The long arm of the law once had an extensive reach, able to collar rogue print and broadcast media who overstepped the mark in publishing defamatory content. But what of content providers which now lie outside its grasp?
With current technology rumour and hearsay, which might once have circulated around the limited confines of the local pub, can now reach a global audience in seconds. But is this sufficient justification of itself to justify tighter regulation? The police after all would never have dreamt of breaking up a heated debate down the local boozer for subversive chatter, so why should the internet be any different?
Many consider that publishing material which directly impacts an individual’s reputation, work or home life is overstepping the mark. Most recently this has centred on the sordid allegations pertaining to Foreign Secretary William Hague’s private life, freely circulated for months amidst much sound and fury on politics blogs, a stark contrast to the mute silence of traditional media.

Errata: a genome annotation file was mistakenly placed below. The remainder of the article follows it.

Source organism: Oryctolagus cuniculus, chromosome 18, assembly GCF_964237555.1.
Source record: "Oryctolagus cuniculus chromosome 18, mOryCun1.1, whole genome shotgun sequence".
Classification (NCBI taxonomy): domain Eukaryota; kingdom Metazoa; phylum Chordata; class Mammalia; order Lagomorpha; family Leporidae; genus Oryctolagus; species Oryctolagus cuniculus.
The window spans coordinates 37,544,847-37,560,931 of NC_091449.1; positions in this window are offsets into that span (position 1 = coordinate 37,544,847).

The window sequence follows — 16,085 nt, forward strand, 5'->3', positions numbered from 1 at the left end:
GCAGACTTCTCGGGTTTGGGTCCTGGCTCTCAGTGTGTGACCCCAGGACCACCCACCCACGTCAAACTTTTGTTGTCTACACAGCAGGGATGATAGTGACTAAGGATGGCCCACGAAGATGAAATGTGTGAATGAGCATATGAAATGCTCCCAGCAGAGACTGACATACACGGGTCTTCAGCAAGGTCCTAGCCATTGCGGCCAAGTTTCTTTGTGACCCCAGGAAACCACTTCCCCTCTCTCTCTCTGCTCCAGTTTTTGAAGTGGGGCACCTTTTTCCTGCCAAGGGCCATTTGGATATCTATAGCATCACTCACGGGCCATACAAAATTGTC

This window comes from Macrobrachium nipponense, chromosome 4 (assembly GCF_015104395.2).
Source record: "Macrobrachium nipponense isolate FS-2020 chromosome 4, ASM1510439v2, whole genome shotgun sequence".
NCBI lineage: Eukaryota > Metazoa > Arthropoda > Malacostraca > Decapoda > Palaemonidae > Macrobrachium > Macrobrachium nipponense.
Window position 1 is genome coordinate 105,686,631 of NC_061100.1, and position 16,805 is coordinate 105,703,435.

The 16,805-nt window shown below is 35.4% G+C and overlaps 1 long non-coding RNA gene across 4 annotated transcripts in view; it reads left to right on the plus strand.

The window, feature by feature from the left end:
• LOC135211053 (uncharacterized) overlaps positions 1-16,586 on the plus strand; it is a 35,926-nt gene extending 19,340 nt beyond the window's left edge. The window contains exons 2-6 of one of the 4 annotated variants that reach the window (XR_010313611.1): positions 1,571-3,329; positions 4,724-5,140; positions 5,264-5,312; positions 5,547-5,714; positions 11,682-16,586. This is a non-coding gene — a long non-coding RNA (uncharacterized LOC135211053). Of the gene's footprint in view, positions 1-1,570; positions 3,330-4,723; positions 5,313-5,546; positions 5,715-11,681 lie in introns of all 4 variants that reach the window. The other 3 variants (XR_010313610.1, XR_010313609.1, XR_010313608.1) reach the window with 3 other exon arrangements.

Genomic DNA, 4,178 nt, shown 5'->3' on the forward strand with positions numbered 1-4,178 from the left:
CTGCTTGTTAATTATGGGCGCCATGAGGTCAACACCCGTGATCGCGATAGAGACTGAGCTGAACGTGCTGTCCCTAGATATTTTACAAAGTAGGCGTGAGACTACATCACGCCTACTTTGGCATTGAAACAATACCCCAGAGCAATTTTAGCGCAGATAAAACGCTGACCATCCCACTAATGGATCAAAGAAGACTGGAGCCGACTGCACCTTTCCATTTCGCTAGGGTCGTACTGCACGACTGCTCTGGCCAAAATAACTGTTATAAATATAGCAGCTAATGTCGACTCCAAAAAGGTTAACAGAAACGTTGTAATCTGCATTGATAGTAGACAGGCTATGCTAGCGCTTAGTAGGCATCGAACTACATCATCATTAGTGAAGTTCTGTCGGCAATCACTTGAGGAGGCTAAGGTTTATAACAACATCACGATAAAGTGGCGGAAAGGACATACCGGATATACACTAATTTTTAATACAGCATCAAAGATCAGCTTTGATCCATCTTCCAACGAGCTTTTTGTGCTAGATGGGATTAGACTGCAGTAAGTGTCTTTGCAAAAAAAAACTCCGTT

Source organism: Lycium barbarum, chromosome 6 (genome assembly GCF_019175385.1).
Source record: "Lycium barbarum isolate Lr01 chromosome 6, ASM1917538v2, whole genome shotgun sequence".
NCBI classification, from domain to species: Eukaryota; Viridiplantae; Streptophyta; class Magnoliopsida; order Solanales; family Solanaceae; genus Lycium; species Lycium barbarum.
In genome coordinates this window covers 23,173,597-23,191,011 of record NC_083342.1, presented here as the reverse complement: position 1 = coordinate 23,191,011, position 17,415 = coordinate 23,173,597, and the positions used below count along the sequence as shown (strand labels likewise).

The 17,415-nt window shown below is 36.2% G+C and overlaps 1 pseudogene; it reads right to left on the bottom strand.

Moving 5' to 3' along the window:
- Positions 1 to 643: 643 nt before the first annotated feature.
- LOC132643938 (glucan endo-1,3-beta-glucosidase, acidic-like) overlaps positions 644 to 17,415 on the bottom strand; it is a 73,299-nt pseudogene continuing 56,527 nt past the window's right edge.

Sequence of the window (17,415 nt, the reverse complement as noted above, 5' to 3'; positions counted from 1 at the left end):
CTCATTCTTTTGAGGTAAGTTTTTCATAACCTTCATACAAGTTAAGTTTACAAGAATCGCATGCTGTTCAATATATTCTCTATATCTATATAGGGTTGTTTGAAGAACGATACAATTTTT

WikiLeaks, poster child for this new breed of anything goes publication, has weathered the greatest flak, most recently for publishing confidential police files relating to a suspected Belgian paedophile ring. It has apparently demonstrated that the law “cannot cope with changes in technology” noted Mark Stephens, a media lawyer with Finers Stephens Innocent who told The Times that the internet is not a “law free zone”, but “once material is out there, it is very difficult to put it back.”
Ultimately it is this lack of accountability which can be the webs greatest strength, but also its greatest weakness. The ease of disseminating information sees the good indistinguishable from the bad, ultimately invalidating much of the content for many.
The web may have cried wolf once too often.